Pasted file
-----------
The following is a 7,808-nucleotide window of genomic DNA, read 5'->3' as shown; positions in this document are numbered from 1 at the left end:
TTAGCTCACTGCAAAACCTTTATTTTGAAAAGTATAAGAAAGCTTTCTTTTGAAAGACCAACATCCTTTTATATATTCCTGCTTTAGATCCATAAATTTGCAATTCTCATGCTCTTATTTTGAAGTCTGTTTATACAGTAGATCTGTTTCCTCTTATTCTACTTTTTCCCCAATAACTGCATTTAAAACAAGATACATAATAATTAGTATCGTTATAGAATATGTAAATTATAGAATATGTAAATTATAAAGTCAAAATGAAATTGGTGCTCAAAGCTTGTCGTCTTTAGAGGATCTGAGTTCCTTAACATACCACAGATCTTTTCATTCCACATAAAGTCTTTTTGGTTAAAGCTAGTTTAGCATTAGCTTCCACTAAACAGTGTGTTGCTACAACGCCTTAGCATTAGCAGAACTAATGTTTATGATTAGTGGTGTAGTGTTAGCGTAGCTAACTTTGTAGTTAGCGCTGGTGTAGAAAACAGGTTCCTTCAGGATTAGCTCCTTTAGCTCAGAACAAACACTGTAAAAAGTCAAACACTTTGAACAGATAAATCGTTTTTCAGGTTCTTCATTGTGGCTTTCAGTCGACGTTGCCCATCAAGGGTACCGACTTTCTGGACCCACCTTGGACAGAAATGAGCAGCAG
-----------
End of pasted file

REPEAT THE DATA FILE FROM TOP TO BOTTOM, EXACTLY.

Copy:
The following is a 7,808-nucleotide window of genomic DNA, read 5'->3' as shown; positions in this document are numbered from 1 at the left end:
TTAGCTCACTGCAAAACCTTTATTTTGAAAAGTATAAGAAAGCTTTCTTTTGAAAGACCAACATCCTTTTATATATTCCTGCTTTAGATCCATAAATTTGCAATTCTCATGCTCTTATTTTGAAGTCTGTTTATACAGTAGATCTGTTTCCTCTTATTCTACTTTTTCCCCAATAACTGCATTTAAAACAAGATACATAATAATTAGTATCGTTATAGAATATGTAAATTATAGAATATGTAAATTATAAAGTCAAAATGAAATTGGTGCTCAAAGCTTGTCGTCTTTAGAGGATCTGAGTTCCTTAACATACCACAGATCTTTTCATTCCACATAAAGTCTTTTTGGTTAAAGCTAGTTTAGCATTAGCTTCCACTAAACAGTGTGTTGCTACAACGCCTTAGCATTAGCAGAACTAATGTTTATGATTAGTGGTGTAGTGTTAGCGTAGCTAACTTTGTAGTTAGCGCTGGTGTAGAAAACAGGTTCCTTCAGGATTAGCTCCTTTAGCTCAGAACAAACACTGTAAAAAGTCAAACACTTTGAACAGATAAATCGTTTTTCAGGTTCTTCATTGTGGCTTTCAGTCGACGTTGCCCATCAAGGGTACCGACTTTCTGGACCCACCTTGGACAGAAATGAGCAGCAG